We have all had to make the switch to digital this past year and we couldn’t have hosted a digital conference without talking about how the publishing industry adapted to a new format and the successes and challenges that were faced. Ain Bensenouci, Partnerships & Events Manager at PRH, chaired the event and was joined by Nyla Ahmad, Reading Communities Manager at Scottish Book Trust; Nick Barley, Director of Edinburgh International Book Festival; Lyndsey Fineran, Programme & Commissions Manager of Cheltenham Literature Festival; Ann Landmann, Sales Representative at Birlinn Ltd; and Georgina Moore, Director of Books & Publishing at Midas PR.
To begin, the panellists were asked how they had handled the shift to digital and the main challenges that held. The first hurdle for most seemed to be the decision on whether to cancel or to try and provide something digitally and to have to create a whole new programme or campaign from scratch. Not all teams had the infrastructure to be immediately able to make the shift, and they all found themselves having to pick up new skills to accomplish this.
In many cases, some events had already taken place, so at least there were some examples of what other publishers and book festivals had managed to create in a digital space, and there was a real sense of collaboration in the industry. Nick made a great point, 'It’s been an extraordinary year of innovation and of hard work', that these events were not just about selling books, it’s learning how to present ideas online, to create discussion and to make people feel as included in that discussion as they would in-person. All of the panellists agreed that it has been a fascinating journey, with an amazing amount of creativity shown across the board.
The lessons learnt from these experiences were extensive; accessibility and audience expansion were the most highlighted. Being online has opened up these events for those that have never been able to attend due to illness, disability, or mental health reasons. Events were also accessible to audiences and authors who wouldn’t be able to attend in person because of geographical location; they didn’t have to worry about conflicting schedules or travel time and expense. However, Nyla mentioned that she was very aware of the digital-access gap and having to be conscious of whether books, reading and writing are still available to everyone.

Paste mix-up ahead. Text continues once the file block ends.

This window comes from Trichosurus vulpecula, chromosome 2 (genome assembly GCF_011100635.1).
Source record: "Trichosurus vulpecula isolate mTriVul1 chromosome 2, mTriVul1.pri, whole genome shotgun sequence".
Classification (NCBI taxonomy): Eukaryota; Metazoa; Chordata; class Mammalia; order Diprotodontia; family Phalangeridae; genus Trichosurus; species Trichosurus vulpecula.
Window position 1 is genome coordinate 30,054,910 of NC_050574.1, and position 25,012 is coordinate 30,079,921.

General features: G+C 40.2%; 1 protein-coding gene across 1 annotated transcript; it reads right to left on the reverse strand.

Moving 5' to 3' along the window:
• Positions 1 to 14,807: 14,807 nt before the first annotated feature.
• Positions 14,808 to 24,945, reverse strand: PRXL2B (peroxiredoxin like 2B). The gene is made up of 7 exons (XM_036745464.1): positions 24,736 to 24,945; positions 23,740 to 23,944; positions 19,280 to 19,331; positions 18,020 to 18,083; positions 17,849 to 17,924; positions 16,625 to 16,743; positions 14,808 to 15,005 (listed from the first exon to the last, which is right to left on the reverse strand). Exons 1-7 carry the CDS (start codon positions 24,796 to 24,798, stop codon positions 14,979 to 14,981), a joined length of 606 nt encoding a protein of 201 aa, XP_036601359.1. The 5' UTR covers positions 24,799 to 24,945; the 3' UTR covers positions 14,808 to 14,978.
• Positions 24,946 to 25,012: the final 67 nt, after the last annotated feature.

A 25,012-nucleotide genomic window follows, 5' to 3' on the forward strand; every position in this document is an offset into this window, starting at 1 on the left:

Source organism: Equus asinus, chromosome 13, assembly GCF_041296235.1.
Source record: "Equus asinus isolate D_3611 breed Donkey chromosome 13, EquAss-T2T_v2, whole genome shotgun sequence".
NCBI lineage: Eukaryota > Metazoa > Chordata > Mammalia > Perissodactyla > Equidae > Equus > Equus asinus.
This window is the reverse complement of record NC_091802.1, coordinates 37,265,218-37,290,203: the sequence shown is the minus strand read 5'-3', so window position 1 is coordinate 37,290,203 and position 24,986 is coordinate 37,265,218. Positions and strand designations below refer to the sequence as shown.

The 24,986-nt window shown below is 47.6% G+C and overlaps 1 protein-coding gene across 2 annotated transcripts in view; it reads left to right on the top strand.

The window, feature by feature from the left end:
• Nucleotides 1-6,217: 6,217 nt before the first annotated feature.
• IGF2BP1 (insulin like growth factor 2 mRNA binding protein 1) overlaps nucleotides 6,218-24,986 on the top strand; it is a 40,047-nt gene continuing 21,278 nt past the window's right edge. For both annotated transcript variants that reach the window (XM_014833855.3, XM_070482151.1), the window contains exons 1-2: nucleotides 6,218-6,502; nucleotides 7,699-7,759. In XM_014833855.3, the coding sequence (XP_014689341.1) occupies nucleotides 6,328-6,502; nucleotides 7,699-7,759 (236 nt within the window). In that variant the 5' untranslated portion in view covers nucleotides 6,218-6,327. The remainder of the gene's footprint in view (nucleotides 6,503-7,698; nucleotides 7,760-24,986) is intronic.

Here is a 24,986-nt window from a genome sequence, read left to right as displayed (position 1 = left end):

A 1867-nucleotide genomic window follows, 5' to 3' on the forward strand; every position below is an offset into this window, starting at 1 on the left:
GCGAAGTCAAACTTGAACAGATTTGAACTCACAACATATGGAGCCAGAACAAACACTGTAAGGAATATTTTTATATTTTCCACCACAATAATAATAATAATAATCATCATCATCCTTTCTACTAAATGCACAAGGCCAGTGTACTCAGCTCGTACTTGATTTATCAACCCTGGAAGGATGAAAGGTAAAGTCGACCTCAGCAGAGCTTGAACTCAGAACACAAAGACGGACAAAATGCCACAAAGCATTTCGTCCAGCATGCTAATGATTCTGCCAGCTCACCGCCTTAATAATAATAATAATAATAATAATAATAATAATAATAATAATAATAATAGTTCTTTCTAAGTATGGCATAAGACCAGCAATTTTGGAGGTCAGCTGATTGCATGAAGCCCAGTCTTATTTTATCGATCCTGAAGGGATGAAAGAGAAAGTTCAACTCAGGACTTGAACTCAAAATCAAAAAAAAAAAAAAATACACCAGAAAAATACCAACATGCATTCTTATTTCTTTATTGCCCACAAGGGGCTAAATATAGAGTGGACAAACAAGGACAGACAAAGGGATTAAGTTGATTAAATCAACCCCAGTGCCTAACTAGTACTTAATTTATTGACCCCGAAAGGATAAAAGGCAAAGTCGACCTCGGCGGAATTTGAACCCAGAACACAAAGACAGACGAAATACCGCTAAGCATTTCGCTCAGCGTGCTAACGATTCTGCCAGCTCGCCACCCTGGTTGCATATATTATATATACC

There was surprise in the panel that there was still such a strong sense of community at these events, at the quality of the engagement and the intimacy of the digital format, that even with connectivity issues and a lack of immediate audience feedback for speakers, they still had fun with the process. Another revelation was the appetite for catch-up options so that audiences didn’t have to be selective about what they wanted to see and were in fact more open to trying new events that they might not have before.
When asked about their expectations of future events, all were keen to continue the hybrid version, knowing people still want the in-person experience but continuing to be that bit more accessible, although it was acknowledged that it is not as simple as it may sound. Georgina made an excellent point in reminding us that virtual events are just as draining for the authors or speakers as live events are, as they have to give an awful lot often in quite an isolated setting. Ann brought up a very good point that not everyone will have the budget, a big enough team or team members with all the right skills to be able to successfully continue with a hybrid-events calendar, and that for smaller, more community-based publishers and festivals, it will most likely remain more geared towards in-person events. Lyndsey mentioned that the noticeable difference will be as things open up a little more, it will not be feasible to host a full programme with full capacity and stream everything as well. They have to decide what gets streamed and made available on catch-up, and consider what content will provide a diverse and accessible experience.
To close this very insightful session, the panellists were asked what their tips would be for anyone looking to run book or publishing related events. And the answers were really helpful:
Finding something that excited you is important, you need to be enthusiastic about it.
Ask yourself the question: 'Who gets to enjoy this?' and think about eradicating barriers when you consider your audience
Collaboration is a powerful tool – don’t be afraid to ask people for their advice and learn from other people’s mistakes.